Have you ever wondered what per stirpes means? It is a strange latin phrase that means “by the root”. Let’s say you had six brothers and sisters. All of your siblings were still living at the time your father made his will. However, three of your brothers died before your father passed away.
In that case, would the children of the deceased brothers be entitled to their fathers’ shares of their grandfather’s estate?
What if that wasn’t what the father intended when he wrote the will. Instead, the money was to be divided equally between his remaining living children. Who’s right?
Nj.com’s recent article entitled “My father died. Who will get the share meant for a dead beneficiary?” says that it really depends on how the will was written by the deceased, who’s also known as the testator.
A will may state, “I give, devise, and bequeath my residuary estate to those of my children who survive me, in equal shares, and the descendants of a deceased child of mine, to take their parent’s share per stirpes.”
Per stirpes in a will means that the share of a deceased child will pass to the children of that deceased child in equal shares, if any. A standard definition of per stirpes in an estate plan might be something like this:
Whenever a distribution is to be made to a person’s descendants per stirpes, the distribution will be divided into as many equal shares as there are then‑living children and deceased children who left then-living descendants. Each then-living child will receive one share, and the share of each deceased child will be divided among the deceased child’s then-living descendants in the same manner.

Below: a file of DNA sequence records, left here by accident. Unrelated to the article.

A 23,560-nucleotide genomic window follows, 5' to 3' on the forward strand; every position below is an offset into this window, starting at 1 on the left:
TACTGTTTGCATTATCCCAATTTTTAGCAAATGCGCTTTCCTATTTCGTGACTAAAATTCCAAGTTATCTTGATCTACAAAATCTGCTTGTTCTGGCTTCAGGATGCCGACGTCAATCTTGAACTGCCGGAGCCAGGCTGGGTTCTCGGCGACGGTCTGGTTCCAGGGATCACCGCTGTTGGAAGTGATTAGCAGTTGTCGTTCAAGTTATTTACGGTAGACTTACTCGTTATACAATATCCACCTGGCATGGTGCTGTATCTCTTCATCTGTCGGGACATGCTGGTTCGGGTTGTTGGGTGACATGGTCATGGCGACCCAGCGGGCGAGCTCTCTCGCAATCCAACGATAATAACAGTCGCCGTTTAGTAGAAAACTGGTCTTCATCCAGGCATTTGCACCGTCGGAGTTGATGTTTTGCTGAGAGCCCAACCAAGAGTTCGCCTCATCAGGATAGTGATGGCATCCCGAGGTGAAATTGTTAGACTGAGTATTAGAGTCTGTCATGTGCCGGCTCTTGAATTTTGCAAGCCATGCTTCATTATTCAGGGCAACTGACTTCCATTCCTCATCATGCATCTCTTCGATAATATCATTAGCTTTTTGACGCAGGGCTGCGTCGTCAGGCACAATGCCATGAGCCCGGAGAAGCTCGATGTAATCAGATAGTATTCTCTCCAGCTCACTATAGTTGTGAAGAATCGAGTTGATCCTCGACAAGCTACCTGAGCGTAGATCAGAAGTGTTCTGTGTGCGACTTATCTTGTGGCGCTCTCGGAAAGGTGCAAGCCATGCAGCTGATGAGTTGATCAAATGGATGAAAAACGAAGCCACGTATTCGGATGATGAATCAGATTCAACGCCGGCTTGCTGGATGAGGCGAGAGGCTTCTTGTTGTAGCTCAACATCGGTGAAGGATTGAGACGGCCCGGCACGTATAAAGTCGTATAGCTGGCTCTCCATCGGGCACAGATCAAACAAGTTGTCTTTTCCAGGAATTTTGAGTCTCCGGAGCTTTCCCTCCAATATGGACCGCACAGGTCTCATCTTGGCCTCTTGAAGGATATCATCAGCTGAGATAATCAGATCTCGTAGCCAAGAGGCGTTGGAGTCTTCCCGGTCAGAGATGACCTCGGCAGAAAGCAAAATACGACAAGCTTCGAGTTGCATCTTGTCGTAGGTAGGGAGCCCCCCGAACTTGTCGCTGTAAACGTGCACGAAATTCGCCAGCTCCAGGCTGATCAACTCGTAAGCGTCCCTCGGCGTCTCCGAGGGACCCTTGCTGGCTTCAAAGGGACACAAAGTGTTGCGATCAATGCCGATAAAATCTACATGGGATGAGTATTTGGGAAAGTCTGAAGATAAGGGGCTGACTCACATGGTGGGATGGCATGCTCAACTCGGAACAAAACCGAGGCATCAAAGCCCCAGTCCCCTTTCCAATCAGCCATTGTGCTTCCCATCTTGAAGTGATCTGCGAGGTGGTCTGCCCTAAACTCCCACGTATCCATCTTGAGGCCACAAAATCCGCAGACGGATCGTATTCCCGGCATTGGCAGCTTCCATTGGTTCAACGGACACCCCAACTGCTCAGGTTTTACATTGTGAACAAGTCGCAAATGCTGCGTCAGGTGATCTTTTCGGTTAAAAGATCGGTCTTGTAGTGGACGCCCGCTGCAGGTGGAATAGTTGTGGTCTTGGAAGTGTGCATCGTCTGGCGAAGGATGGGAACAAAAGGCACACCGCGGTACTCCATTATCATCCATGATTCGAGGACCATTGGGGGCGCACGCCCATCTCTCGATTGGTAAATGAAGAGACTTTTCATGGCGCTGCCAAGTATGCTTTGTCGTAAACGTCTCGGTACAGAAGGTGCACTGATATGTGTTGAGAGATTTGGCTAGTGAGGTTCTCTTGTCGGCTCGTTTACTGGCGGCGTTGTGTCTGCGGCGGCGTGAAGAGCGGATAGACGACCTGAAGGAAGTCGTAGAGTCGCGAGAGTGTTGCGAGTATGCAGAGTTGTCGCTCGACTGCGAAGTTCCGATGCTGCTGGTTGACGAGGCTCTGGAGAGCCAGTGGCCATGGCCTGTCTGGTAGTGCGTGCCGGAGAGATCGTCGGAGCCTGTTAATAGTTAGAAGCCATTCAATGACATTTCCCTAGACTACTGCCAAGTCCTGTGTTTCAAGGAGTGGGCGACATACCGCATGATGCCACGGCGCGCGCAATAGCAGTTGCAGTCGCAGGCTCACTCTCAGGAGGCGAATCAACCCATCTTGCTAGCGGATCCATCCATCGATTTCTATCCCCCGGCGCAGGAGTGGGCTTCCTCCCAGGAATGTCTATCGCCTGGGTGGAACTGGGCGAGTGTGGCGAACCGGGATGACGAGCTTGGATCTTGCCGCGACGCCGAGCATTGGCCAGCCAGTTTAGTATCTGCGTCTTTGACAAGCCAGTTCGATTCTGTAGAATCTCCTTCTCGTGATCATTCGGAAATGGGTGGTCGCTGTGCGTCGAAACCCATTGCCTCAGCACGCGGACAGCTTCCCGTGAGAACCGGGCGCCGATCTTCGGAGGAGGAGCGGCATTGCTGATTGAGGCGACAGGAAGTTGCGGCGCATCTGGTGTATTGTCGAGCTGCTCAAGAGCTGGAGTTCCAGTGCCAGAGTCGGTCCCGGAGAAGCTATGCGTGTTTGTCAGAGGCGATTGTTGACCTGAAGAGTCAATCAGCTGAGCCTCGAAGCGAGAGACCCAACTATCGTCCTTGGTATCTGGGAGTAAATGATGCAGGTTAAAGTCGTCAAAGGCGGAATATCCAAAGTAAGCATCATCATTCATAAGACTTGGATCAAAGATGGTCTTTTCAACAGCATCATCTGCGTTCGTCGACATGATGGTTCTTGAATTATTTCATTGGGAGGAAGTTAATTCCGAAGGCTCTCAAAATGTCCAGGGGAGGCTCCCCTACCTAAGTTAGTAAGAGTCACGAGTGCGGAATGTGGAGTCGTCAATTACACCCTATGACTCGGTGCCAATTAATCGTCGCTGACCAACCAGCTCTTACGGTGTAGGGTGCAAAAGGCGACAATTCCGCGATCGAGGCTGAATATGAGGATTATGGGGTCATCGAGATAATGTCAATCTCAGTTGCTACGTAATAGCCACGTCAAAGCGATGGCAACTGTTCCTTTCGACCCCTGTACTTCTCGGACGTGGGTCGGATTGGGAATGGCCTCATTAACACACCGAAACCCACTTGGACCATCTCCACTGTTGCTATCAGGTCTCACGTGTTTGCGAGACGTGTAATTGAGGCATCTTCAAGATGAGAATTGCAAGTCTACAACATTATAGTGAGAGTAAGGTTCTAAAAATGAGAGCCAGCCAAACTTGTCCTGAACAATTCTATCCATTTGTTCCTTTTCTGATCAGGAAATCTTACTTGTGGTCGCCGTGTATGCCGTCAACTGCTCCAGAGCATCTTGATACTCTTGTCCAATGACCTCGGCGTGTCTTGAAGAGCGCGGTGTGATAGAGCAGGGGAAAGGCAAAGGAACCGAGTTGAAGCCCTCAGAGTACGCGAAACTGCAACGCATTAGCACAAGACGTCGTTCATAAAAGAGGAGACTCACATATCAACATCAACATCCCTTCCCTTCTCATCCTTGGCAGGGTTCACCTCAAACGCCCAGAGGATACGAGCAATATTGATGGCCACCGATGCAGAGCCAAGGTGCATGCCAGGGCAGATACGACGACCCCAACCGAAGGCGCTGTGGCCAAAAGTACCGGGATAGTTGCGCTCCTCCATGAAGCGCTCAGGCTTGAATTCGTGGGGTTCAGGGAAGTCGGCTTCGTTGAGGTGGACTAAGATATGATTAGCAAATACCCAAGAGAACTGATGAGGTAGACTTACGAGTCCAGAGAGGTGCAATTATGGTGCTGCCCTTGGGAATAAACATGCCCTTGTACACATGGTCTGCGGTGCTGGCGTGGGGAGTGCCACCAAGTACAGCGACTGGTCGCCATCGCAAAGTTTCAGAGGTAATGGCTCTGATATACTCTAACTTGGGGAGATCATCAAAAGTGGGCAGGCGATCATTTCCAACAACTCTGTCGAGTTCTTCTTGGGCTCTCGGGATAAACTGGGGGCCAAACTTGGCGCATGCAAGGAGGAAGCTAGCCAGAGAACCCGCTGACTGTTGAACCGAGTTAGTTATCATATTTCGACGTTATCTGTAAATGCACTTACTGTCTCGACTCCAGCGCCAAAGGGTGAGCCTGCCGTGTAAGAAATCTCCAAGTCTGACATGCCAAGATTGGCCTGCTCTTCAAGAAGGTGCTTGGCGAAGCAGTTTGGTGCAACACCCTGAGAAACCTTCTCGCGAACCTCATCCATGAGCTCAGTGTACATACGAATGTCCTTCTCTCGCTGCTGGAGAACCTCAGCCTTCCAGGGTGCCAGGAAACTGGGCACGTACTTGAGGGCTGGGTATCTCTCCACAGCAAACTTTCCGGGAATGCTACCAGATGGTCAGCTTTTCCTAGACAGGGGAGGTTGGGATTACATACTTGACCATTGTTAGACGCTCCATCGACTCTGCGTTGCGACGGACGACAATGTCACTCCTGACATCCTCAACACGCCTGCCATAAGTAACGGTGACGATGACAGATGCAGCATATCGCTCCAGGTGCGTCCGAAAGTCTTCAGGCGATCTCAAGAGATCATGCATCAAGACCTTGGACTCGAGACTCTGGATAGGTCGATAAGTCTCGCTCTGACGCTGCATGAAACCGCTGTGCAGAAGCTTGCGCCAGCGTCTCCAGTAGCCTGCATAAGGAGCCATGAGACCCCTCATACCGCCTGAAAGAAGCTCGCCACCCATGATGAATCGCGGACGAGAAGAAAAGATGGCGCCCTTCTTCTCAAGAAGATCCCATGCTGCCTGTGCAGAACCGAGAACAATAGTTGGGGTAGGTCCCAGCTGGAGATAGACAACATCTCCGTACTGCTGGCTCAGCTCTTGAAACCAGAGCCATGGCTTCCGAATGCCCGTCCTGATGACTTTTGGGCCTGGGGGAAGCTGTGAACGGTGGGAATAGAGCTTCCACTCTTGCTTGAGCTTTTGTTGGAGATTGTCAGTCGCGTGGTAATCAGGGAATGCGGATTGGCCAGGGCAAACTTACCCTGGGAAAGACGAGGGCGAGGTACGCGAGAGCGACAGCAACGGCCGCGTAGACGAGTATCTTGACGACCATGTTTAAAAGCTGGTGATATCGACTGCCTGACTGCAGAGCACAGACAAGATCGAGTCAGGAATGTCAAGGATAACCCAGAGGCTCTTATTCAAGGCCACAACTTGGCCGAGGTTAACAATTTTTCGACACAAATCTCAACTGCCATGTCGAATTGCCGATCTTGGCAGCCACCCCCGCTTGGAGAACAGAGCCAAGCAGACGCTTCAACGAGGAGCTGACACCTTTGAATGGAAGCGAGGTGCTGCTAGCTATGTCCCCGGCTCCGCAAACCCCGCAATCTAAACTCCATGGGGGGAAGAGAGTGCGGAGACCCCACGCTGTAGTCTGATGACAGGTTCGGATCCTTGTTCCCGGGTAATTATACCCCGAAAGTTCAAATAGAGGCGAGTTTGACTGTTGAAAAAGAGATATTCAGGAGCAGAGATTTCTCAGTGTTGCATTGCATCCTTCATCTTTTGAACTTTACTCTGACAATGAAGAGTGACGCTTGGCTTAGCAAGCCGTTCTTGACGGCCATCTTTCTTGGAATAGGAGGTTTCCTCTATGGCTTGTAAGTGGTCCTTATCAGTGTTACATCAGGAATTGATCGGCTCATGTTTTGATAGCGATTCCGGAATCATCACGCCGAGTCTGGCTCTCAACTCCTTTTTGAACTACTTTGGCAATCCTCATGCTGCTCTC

However, if nothing is stated in the will, then every state has law that interprets a lapse of a will provision. These are known as “anti-lapse” statutes.
For example, in Kansas, the anti-lapse statute, is operative only when:
- The testator bequeaths or devises property to a beneficiary who’s a member of the class designated by the statute
- The specified beneficiary predeceases the testator and leaves issue who survive the testator and
- The testator doesn’t revoke or change his or her will as to the predeceased beneficiary.
If you are a resident of Arizona, that state’s anti-lapse statute applies, if a beneficiary under your will predeceases you. The anti-lapse statute would apply if the predeceasing beneficiary were your grandparent, a descendant of your grandparent, or your stepchild, who have at least one child who survives you. Therefore, if the anti-lapse statute were to apply, the child who survives you would effectively take your beneficiary’s place, and inherit the gift instead of the beneficiary.
Talk to an experienced estate planning attorney if you have questions about wills and per stirpes designations.
Reference: nj.com (March 25, 2021) “My father died. Who will get the share meant for a dead beneficiary?”